If Le'Veon Bell doesn't report to the Pittsburgh Steelers by Tuesday's deadline -- and the belief among multiple sources is that he will not -- he will forgo roughly $200,000 in additional benefits that come with a credited NFL season, sources told ESPN.
Each credited NFL season for players adds to their benefits in the form of a pension, an annuity, 401K contributions and a health reimbursement account -- which one official estimated to be roughly $200,000 per year, plus however that money would compound over time.
In 2018, if an NFL player earns a credited season, he will receive $760 per month -- or $9,120 per year -- in pension beginning at age 55. The league contributes a maximum of $26,000 into each player's 401K plans, assuming the player contributes to the max. There is also severance and a health reimbursement fund.
While there's no exact figure, estimates for a loss of a player sitting out a full season, as Bell is considering, escalate to close to or at $200,000 per year.
"I don't think it even enters his mind," one source familiar with the NFL's benefits package told ESPN. "When you lose a credited [season] and retire, you wish you had it then. But you're not thinking about that now."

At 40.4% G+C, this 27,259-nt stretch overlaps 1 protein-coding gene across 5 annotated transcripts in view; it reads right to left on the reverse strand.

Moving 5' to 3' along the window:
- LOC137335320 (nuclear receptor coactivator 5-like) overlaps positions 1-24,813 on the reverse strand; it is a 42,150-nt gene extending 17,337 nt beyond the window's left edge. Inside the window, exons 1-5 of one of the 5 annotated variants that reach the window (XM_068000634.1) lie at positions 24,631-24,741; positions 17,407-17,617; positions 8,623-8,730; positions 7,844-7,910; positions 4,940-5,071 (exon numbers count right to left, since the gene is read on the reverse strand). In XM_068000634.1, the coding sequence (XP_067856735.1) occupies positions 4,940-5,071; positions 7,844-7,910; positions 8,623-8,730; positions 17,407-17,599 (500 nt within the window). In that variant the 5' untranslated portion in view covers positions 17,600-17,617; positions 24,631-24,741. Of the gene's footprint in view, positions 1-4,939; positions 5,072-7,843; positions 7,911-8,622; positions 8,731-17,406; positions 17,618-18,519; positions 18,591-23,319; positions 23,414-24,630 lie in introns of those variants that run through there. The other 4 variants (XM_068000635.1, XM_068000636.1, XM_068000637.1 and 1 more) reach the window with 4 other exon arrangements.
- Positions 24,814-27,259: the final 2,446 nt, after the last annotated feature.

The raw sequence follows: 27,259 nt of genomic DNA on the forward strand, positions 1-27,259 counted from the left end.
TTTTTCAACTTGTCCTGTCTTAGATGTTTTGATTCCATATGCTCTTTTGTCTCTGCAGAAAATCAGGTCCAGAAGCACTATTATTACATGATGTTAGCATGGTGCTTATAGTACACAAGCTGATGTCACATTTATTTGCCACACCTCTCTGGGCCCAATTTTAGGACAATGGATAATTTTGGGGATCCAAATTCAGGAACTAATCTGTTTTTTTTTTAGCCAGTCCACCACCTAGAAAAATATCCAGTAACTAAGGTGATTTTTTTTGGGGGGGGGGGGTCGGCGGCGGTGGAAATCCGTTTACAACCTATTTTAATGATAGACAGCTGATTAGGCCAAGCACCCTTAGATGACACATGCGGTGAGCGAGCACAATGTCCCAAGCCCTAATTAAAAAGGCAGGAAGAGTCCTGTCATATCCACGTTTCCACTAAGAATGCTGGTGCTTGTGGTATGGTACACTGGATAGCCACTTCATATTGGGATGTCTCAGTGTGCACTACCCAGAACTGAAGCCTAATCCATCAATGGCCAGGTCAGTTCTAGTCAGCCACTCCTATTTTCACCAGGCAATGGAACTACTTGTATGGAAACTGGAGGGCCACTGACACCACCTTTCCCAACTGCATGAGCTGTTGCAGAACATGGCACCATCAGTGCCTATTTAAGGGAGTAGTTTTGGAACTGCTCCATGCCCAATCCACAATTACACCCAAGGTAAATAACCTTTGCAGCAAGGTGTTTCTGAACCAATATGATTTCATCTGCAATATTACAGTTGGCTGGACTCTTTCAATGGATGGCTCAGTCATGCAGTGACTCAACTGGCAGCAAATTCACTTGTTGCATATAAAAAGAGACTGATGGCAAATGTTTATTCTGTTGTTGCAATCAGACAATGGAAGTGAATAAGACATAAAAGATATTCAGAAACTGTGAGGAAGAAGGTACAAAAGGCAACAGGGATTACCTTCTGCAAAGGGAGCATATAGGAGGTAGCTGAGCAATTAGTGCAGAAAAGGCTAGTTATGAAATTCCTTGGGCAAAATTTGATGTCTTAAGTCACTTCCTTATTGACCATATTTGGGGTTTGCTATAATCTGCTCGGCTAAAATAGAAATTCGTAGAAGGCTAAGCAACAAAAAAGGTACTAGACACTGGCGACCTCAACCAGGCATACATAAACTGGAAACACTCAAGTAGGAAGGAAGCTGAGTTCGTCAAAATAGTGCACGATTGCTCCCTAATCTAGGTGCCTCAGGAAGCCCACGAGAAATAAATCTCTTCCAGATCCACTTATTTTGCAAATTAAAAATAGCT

What Bell is thinking about now is getting to this winter and to free agency as healthy as possible, which means skipping this season to date. He must report by Tuesday's deadline, or he will be ineligible to play this season. Each week that Bell misses costs him $855,000 in base salary.
Bell's camp continues to maintain its cone of silence and repeatedly has declined to address with reporters the star running back's plans for the coming week.
Ten months ago, Bell said he "definitely would consider" sitting out the 2018 season or retiring if the Steelers used the franchise tag on him for a second consecutive season. The Steelers did use the $14.1 million tag, and there are no indications that Bell will report by the deadline.